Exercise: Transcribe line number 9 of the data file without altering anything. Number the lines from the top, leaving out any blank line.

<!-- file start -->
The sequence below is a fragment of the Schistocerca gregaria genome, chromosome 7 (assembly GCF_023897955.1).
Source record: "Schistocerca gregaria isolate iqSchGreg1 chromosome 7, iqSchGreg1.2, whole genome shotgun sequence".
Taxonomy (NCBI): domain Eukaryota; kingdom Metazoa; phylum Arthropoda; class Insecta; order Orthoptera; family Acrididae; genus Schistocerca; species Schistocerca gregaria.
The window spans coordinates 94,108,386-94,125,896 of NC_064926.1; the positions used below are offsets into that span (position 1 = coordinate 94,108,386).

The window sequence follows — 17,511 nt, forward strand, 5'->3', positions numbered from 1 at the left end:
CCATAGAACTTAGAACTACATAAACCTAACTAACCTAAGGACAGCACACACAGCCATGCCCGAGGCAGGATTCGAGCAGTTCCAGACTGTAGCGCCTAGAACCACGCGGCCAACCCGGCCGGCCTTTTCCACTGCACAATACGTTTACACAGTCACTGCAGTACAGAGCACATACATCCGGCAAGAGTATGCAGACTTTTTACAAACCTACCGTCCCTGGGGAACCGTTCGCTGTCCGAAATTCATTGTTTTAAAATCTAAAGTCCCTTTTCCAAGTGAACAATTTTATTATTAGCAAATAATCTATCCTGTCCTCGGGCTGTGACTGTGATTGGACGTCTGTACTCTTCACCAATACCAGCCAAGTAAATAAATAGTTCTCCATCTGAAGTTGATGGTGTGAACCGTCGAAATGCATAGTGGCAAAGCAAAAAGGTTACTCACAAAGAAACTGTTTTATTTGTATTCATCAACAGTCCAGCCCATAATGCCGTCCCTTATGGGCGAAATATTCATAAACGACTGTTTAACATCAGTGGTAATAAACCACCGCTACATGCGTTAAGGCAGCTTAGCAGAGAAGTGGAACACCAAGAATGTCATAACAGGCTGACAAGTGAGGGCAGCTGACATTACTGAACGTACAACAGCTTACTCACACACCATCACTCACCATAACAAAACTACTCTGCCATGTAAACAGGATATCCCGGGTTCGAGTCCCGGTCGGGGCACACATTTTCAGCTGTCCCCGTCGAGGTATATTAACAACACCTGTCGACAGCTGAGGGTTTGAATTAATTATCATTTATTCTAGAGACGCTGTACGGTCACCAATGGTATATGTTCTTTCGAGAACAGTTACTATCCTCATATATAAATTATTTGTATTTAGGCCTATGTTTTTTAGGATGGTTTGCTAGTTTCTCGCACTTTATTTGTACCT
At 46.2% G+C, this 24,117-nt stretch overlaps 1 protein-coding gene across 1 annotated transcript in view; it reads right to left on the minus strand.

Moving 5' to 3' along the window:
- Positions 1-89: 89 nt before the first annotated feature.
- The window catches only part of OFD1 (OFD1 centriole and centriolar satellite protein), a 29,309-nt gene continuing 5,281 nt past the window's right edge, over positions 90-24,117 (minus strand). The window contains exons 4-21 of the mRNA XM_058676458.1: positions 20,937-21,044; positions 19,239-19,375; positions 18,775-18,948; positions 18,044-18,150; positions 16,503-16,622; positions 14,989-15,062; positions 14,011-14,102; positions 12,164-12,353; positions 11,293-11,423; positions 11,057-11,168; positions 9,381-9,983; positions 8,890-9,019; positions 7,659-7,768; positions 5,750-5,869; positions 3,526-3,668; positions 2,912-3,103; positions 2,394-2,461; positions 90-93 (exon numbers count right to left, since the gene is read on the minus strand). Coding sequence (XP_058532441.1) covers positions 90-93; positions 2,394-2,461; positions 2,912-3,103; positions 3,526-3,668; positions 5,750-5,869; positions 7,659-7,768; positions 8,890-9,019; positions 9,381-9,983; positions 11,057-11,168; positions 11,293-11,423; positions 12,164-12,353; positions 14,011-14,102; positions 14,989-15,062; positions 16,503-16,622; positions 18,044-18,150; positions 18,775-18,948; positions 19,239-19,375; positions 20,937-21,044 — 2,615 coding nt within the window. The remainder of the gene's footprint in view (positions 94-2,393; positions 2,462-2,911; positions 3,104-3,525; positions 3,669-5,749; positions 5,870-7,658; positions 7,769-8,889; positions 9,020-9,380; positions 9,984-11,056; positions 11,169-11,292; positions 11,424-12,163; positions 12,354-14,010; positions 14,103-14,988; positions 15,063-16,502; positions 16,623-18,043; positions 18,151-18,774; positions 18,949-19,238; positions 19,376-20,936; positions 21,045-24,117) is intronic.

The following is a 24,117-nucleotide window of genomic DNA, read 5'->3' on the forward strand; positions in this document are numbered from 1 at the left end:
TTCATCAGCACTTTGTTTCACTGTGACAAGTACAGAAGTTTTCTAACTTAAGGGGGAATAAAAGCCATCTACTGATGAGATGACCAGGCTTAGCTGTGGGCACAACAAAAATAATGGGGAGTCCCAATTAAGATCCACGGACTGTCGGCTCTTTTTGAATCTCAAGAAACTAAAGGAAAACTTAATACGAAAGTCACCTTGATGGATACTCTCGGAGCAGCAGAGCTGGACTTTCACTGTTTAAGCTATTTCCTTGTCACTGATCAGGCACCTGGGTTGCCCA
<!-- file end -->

- Positions 1-89: 89 nt before the first annotated feature.